Impending changes to Alberta’s wills and estates legislation should raise some red flags with financial advisors who deal with estate planning, some lawyers there say.

The new laws, designed to conform with prevailing standards in family law, could make it harder for those with businesses or complex family situations wishing to keep their businesses intact after their death.

The policy behind the changes is not new or unfair; like other provinces, Alberta wants to ensure that surviving spouses are in no worse a position than if they had divorced. As a result, in jurisdictions where the succession laws have been changed to reflect this policy, the surviving spouse can apply to the court to alter a will that leaves the survivor with less than 50% of the couple’s family assets (the usual minimum under provincial family laws).

However, the new Alberta law, which comes into force on Feb. 1, 2012, goes further: the surviving spouse can apply for a 50% division of matrimonial property in addition to whatever gift is made to that spouse through the will.

Although the goal is fairness, that may not always be achieved. Some lawyers in Alberta believe the new legislation could end up breaking up family businesses to pay the surviving spouse, even though that spouse has been well provided for under the will.

“This change was not something that we expected,” says Melanie McDonald, a lawyer with Borden Ladner Gervais LLP in Calgary. “While we are not surprised that a married surviving spouse should be allowed to receive what they would have gotten in a divorce, we see a potential double-dip effect in the new act.”

Large estates are the ones most likely to be affected. Says McDonald: “It will have the biggest impact on those who do not plan on leaving their entire estates to their spouse.”

McDonald says this situation typically involves second marriages, long-term separated couples, business owners and high net-worth clients who wish to leave some of their assets to charities and other family members. Adds McDonald: “The most complex estates could be where someone wants one child to have a certain thing, which could be a family business. Ranching is a common business here, and those are the hardest estates to split up.”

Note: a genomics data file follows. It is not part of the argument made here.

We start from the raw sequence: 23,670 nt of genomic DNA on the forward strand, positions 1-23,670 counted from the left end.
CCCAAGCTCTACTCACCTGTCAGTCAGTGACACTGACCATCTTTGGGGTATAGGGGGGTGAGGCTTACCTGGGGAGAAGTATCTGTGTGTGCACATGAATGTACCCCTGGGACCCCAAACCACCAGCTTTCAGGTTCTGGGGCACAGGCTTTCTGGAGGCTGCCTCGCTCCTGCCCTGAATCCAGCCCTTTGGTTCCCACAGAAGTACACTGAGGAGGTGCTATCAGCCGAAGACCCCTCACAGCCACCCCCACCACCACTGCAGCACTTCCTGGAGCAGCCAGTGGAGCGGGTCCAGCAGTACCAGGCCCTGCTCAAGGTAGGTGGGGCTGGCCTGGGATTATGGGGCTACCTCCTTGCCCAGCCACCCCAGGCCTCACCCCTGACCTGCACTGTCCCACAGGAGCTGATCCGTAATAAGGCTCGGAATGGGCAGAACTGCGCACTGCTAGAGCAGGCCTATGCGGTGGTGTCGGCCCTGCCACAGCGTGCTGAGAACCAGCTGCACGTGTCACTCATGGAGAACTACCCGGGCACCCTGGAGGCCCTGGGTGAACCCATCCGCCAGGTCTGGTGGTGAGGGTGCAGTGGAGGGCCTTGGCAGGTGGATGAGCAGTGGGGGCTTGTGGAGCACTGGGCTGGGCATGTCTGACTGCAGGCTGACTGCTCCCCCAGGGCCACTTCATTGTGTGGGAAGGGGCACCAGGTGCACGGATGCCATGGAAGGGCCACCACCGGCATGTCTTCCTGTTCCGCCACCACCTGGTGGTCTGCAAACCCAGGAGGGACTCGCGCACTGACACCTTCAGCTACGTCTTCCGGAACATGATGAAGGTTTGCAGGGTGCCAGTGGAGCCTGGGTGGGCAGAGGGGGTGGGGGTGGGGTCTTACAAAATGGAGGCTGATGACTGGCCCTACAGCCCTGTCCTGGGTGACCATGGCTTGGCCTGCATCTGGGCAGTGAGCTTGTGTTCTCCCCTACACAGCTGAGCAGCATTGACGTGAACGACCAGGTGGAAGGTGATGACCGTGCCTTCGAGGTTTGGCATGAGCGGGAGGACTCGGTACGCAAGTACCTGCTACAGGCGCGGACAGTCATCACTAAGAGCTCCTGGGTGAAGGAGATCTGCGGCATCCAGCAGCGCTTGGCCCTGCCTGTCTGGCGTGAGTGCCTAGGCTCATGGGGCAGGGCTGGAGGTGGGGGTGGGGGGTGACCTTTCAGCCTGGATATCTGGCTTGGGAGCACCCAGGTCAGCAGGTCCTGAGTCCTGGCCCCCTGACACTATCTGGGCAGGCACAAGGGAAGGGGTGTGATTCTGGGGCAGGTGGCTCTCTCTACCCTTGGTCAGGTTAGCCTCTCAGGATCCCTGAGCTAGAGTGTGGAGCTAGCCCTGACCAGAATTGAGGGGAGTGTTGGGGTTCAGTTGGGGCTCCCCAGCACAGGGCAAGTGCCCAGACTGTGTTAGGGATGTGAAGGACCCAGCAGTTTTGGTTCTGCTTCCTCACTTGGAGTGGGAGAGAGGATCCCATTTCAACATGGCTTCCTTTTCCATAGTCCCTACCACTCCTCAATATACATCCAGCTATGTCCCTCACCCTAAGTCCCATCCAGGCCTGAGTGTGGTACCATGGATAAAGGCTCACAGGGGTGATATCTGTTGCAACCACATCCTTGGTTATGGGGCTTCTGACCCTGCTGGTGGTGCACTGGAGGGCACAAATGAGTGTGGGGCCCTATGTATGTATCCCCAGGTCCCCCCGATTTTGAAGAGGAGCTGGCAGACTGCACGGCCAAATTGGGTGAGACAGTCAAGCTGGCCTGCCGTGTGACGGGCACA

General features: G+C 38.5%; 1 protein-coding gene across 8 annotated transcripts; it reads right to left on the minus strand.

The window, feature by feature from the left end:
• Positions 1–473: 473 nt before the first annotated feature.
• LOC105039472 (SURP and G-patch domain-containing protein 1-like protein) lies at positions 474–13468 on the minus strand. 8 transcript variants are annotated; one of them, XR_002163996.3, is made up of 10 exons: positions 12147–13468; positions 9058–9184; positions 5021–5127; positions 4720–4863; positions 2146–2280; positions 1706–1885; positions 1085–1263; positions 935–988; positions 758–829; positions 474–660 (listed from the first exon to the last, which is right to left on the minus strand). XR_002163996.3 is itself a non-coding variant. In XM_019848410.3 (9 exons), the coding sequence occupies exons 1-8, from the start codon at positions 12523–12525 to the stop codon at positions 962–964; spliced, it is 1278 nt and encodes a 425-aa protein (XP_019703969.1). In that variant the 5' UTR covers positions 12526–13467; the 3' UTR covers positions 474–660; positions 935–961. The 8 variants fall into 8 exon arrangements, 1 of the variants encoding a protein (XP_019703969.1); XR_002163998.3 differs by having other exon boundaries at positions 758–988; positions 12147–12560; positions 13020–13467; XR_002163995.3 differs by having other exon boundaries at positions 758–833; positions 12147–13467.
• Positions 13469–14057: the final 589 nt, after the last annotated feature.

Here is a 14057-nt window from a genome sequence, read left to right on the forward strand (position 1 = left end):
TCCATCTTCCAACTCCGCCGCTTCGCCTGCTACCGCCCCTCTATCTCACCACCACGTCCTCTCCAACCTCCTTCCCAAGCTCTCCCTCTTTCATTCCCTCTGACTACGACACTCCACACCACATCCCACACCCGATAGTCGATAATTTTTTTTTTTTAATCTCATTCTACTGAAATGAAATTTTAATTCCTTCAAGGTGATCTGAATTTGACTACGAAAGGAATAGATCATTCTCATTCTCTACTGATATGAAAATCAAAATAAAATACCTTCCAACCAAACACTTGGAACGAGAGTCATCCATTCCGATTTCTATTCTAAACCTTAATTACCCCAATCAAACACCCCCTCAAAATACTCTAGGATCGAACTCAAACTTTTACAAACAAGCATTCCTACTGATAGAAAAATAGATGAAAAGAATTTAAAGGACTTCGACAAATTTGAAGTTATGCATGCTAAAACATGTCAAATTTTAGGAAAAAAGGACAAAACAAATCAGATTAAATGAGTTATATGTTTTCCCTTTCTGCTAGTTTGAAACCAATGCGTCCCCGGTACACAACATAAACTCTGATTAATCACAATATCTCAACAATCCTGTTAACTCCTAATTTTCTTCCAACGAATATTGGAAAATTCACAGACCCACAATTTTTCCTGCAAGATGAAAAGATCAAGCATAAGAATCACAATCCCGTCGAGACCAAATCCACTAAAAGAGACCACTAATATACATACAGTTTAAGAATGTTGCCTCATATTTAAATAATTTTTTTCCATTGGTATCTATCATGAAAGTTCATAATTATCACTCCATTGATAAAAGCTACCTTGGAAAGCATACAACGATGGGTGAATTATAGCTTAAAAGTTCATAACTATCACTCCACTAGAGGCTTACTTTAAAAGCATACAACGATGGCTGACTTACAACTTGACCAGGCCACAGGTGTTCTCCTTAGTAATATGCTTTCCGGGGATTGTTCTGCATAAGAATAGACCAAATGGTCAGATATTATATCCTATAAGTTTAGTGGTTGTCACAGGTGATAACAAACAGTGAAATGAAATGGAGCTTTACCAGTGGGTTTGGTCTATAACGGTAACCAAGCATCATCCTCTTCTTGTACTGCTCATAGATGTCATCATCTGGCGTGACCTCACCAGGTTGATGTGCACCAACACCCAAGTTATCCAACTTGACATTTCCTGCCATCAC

The new legislation amends Alberta’s Matrimonial Property Act and replaces the Dependents Relief Act.

Averie McNary, director of legislative reform for Alberta’s Department of Justice, explains what drove the change: “Spouses in Alberta could claim their matrimonial property before, but they had to go through the Dependents Relief Act process and prove that the estate they received wasn’t adequate. So, when you compare it to divorce, it wasn’t fair.”

McNary says the change was also partly driven by the result in a 1994 judgment from the Supreme Court of Canada: the ruling in Tataryn v. Tataryn ruled that a surviving spouse should be left with the same reasonable standards of living he or she had prior to the death of their spouse.

Some lawyers, however, are concerned the new legislation could leave non-spousal beneficiaries with much less than the testator intended. A surviving spouse who can claim a matrimonial share — in addition to a gift in the will — could disrupt the overall balance in the estate that the testator intended.

But McNary believes that the new legislation won’t provoke an epidemic of estate litigation. She notes that testators can avoid the double claim by having an agreement in place with their spouse that no claim will be made against the matrimonial property. The testator can also make provisions directly in the will to avoid the loss of a business in this way.

For advisors who feel that these changes could adversely affect their clients, McNary suggests urging clients to formulate an estate plan now to address these issues.

Other jurisdictions have chosen to avoid this result by providing for an election by the surviving spouse. In Ontario, Nunavut and the Northwest Territories, surviving spouses are required to choose between the two options — either accept the terms of the will or invoke the provisions of that jurisdictions’ family-law legislation.   IE